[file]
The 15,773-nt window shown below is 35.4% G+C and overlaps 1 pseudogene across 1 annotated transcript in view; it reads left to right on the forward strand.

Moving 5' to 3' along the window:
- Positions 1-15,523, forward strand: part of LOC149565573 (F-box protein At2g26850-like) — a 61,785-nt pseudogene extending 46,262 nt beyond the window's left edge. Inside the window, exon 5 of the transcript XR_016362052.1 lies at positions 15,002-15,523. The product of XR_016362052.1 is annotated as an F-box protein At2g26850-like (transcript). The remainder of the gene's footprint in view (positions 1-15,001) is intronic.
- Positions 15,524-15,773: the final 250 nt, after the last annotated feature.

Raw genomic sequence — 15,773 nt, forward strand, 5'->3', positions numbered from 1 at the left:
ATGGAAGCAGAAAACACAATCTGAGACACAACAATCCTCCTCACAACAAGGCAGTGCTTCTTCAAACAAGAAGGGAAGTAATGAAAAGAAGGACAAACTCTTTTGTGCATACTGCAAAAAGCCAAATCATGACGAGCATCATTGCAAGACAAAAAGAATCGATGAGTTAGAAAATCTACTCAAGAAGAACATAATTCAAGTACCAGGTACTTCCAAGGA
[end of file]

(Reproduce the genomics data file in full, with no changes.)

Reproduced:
The 15,773-nt window shown below is 35.4% G+C and overlaps 1 pseudogene across 1 annotated transcript in view; it reads left to right on the forward strand.

Moving 5' to 3' along the window:
- Positions 1-15,523, forward strand: part of LOC149565573 (F-box protein At2g26850-like) — a 61,785-nt pseudogene extending 46,262 nt beyond the window's left edge. Inside the window, exon 5 of the transcript XR_016362052.1 lies at positions 15,002-15,523. The product of XR_016362052.1 is annotated as an F-box protein At2g26850-like (transcript). The remainder of the gene's footprint in view (positions 1-15,001) is intronic.
- Positions 15,524-15,773: the final 250 nt, after the last annotated feature.

Raw genomic sequence — 15,773 nt, forward strand, 5'->3', positions numbered from 1 at the left:
ATGGAAGCAGAAAACACAATCTGAGACACAACAATCCTCCTCACAACAAGGCAGTGCTTCTTCAAACAAGAAGGGAAGTAATGAAAAGAAGGACAAACTCTTTTGTGCATACTGCAAAAAGCCAAATCATGACGAGCATCATTGCAAGACAAAAAGAATCGATGAGTTAGAAAATCTACTCAAGAAGAACATAATTCAAGTACCAGGTACTTCCAAGGA